Lack of institutional capacity and ability to guide the new process to its logical conclusion. In the past, several promising measures, especially those connected with the ‘Make’ and ‘Buy and Make (Indian)’ procedures, have failed to yield the desired results because of these shortcomings.
There is also a concern regarding the long-term viability of SPs largely due to the privileged position enjoyed by public sector entities. Time and again, the MoD has deviated from its own promise of fair play in award of contracts and handed over large orders to DPSUs and OFs on nomination. It would be futile to expect SPs to make major investments if the government does not provide a level-playing filed to the private sector.
Yet another issue is that of how small and medium-scale enterprises (SMEs) will respond to this model. SMEs are crucial to building a vibrant and robust ecosystem. In particular, they do a much better job of absorbing, developing and commercializing niche technology, which is key in the defence sector. But while the government acknowledges their role and importance, it is unclear if its policy supports that vision.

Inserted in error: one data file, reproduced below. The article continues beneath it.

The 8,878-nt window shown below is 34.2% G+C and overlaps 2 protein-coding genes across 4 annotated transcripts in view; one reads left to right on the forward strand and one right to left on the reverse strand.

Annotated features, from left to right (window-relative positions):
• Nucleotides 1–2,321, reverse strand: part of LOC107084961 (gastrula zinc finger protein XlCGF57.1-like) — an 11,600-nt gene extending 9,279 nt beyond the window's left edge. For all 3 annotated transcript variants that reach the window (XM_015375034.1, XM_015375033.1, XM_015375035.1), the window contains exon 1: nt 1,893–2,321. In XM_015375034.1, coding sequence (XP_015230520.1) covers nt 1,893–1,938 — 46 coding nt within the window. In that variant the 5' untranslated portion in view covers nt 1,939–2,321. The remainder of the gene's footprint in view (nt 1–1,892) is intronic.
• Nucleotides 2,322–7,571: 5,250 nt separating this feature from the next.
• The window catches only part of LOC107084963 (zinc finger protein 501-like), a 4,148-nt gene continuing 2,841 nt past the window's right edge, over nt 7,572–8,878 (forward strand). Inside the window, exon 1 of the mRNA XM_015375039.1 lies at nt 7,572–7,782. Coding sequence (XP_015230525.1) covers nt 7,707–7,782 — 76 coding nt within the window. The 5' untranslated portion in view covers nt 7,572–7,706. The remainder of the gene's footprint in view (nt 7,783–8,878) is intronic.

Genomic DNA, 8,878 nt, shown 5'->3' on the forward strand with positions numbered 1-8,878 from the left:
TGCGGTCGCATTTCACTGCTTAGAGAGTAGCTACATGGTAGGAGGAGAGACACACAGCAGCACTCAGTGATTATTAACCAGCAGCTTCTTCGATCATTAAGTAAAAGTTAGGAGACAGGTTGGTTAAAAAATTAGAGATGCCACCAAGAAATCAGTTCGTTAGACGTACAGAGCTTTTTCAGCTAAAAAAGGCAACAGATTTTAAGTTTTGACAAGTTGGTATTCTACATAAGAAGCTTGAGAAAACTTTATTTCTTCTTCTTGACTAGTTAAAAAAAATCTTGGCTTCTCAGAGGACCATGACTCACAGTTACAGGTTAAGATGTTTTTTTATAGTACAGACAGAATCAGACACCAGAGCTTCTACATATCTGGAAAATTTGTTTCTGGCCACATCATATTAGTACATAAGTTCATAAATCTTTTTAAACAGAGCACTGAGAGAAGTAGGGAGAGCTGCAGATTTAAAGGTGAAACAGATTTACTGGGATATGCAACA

Outside of policy design, the biggest challenge to developing India’s defence industry ecosystem is undoubtedly human resource and skill development. The Dhirendra Singh committee report deals with this issue at length, noting that “India at present does not have a structured framework and a robust system to prepare its human resources to address all issues connected with building and sustaining defence systems”.
Apart from overcoming above mentioned challenges we need to bridge the skills gap by-
Bringing changes to academic curriculum.
Setting up institutions that specialize in defence and security.
Raising a new generation of system integration managers.
The “strategic partnership” model can potentially be a turning point in India’s endeavour to have a robust home-grown private defence industrial base. It can be seen as shot in the arm for the government’s ‘Make in India’ programme as well as efforts by the Indian private sector to make inroads into the lucrative defence equipment business. Thus the step is a welcome one,however, we need to overcome some challenges.